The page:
Fair and Inclusive Rates

Secure fair prices for Indigenous-led renewable energy projects Indigenous-led renewable energy projects provide environmental, economic and social...

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Secure fair prices for Indigenous-led renewable energy projects

Indigenous-led renewable energy projects provide environmental, economic and social benefits to communities. Despite this, project funding and revenue streams do not fully reflect the associated value of renewable energy projects.


Are you a part of an Indigenous community with or working to launch a clean renewable energy project? Contact us to learn more about how we can support you.

Our research and advocacy on Fair and Inclusive Rates (FAIR) seeks to address funding gaps and secure fair and equitable energy prices by raising awareness, conducting research, initiating collaboration and advancing advocacy efforts.

With FAIR, we aim to: 

  • Build networks to lower information and access barriers 
  • Reform regulatory frameworks and pricing models to support Indigenous energy sovereignty
  • Recognize and integrate Indigenous rights and reconciliation in financial and public policies 
  • Increase public and private investment toward Indigenous-owned renewable energy projects 

Benefits of fair prices 

Increased energy securityIncreased energy security 

Advancement of energy sovereigntyAdvancement of energy sovereignty  


Economic development and self-sufficiencyEconomic development and self-sufficiency 

IndigenousAdvancing Indigenous knowledge, environmental stewardship, and community pride 

Indigenous controlIndigenous control over data, policy development, and project implementation

offset diesel useFor projects that offset diesel use, cost savings and benefits resulting from decreased reliance on diesel fuel 


Interested in learning more? Expand to read our research and publications. 

Three Nations Energy Solar panels in Fort Chipewyan

Energy justice in remote communities How integrating energy justice in power purchase agreements can accelerate an Indigenous-led clean energy transition

Blog Aug. 2, 2023- By Arthur Bledsoe, Bhan Gatkuoth
For remote Indigenous communities, renewable energy projects can serve as a pathway towards economic development, climate action, energy security, and diesel reduction. Despite these myriad benefits, clean energy leaders in remote communities across Canada face persistent systemic roadblocks which indefinitely stall or halt renewable energy projects and aspirations.

Reexamining Rates for Remote Renewable Energy How integrating energy justice in power purchase agreements can accelerate an Indigenous-led clean energy transition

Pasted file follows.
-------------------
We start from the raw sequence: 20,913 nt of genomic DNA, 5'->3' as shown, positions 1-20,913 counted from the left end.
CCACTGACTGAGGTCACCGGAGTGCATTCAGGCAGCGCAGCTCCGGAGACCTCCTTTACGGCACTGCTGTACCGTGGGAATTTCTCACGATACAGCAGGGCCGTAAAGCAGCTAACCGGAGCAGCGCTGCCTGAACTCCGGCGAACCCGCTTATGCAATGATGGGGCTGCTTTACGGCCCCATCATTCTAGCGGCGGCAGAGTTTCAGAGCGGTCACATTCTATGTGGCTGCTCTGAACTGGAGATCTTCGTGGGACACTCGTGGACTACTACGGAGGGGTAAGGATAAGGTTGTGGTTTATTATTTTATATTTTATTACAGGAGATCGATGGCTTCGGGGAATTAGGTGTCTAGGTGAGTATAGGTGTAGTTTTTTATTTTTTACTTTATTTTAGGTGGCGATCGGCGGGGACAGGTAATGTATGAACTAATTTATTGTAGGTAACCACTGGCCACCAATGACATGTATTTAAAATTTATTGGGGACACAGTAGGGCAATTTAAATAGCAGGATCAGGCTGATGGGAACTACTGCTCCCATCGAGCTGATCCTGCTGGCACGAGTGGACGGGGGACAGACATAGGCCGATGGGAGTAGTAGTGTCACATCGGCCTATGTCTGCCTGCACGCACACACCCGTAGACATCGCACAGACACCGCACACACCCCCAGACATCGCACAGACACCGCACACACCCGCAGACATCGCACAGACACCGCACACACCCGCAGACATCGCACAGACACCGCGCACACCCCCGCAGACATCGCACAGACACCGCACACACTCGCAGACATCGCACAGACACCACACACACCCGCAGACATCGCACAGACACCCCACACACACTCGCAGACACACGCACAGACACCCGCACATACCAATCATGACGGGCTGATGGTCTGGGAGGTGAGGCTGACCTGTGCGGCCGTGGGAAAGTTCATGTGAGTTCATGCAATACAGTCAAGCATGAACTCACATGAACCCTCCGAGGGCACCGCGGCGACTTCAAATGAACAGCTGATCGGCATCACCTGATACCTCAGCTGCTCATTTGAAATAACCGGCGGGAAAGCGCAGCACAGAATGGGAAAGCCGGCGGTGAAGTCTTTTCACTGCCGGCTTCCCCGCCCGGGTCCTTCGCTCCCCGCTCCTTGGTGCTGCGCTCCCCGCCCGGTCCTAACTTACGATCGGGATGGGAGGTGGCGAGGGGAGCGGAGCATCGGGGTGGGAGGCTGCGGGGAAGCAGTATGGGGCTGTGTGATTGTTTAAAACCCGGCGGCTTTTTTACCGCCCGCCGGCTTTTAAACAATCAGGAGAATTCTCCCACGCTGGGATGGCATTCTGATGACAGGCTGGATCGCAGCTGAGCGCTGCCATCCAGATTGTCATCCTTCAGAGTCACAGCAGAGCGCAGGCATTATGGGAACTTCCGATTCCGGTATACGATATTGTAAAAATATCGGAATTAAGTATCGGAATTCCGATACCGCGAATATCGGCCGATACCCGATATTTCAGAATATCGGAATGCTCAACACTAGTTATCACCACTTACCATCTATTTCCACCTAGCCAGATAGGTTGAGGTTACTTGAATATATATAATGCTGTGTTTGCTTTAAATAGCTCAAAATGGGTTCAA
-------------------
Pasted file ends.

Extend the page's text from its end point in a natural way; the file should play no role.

Publication June 7, 2023- By Arthur Bledsoe, Katarina Savic
In this paper, we consider the intersection of justice and energy with a special focus on the role of governments, regulators, and utilities in creating a fairer system of for power purchase agreements for Indigenous clean energy proponents. As part of the discussion, we interrogate the Bonbright Principles and their role in maintaining systemic barriers which directly affect the uptake of clean energy progress in remote Indigenous communities.

Solar installation in Behchoko with worker

Why we need fair prices for Indigenous-led renewable energy Utilities and investors can support rates that account for the benefits of clean energy

Blog Nov. 3, 2021- By Dave Lovekin, Emily He

Between 2015 and 2020, the number of renewable energy projects in remote communities across Canada nearly doubled. Yet, despite this growth in renewables, as much as 79 per cent of the electricity used in remote communities is still generated using diesel fuel. Fair and equitable prices for Indigenous-led clean energy allow projects to be sustainable and account for the social and environmental benefits of using less diesel and advancing Indigenous energy sovereignty.

Cover of Independent Power Producer policy in Nunavut

Independent Power Producer policy in Nunavut Nunavut IODI champion and Pembina Institute feedback

Publication Oct. 31, 2022- By Alex Ittimangnaq, Dave Lovekin, Katarina Savic, Emily He
Delivery of the IPP policy in Nunavut has been slow, resulting in the delay of several renewable energy projects across the territory. The situation has created uncertainty for Inuit businesses, communities and developers who are ready to advance projects. This forthcoming policy must create clarity and certainty in addition to prioritizing Inuit-led projects.

briefing note cover

Recommendations on energy policy in the NWT Briefing note to the Government of NWT

Publication Oct. 31, 2022- By Richard Nerysoo, Chris Severson-Baker, Dave Lovekin, Emily He
This briefing note provides context and recommendations for climate and energy related reports that are anticipated to be discussed at the Fall Sitting of the Legislative Assembly of the Northwest Territories from October 13 to November 3, 2022. We hope that the Government of NWT will commit to supporting Indigenous-led clean energy systems and consider the following recommendations while developing policies and programs.

Cover of Recommendations on the forthcoming IPP Policy

Recommendations on the forthcoming IPP Policy To be presented to the Legislative Assembly of Nunavut

Publication Oct. 19, 2022- By Chris Severson-Baker, Dave Lovekin
Meeting the future energy needs of Nunavut’s growing population while also tackling climate change and the decarbonization of Nunavut’s energy systems will require a well-designed Independent Power Producer (IPP) Policy. The forthcoming IPP policy must match the speed and scale needed for the low-carbon energy transition, reduce the barriers to market entry for Inuit organizations, and prioritize Inuit ownership on renewable energy projects.

Cover for 'Case for investing in clean energy in remote communities;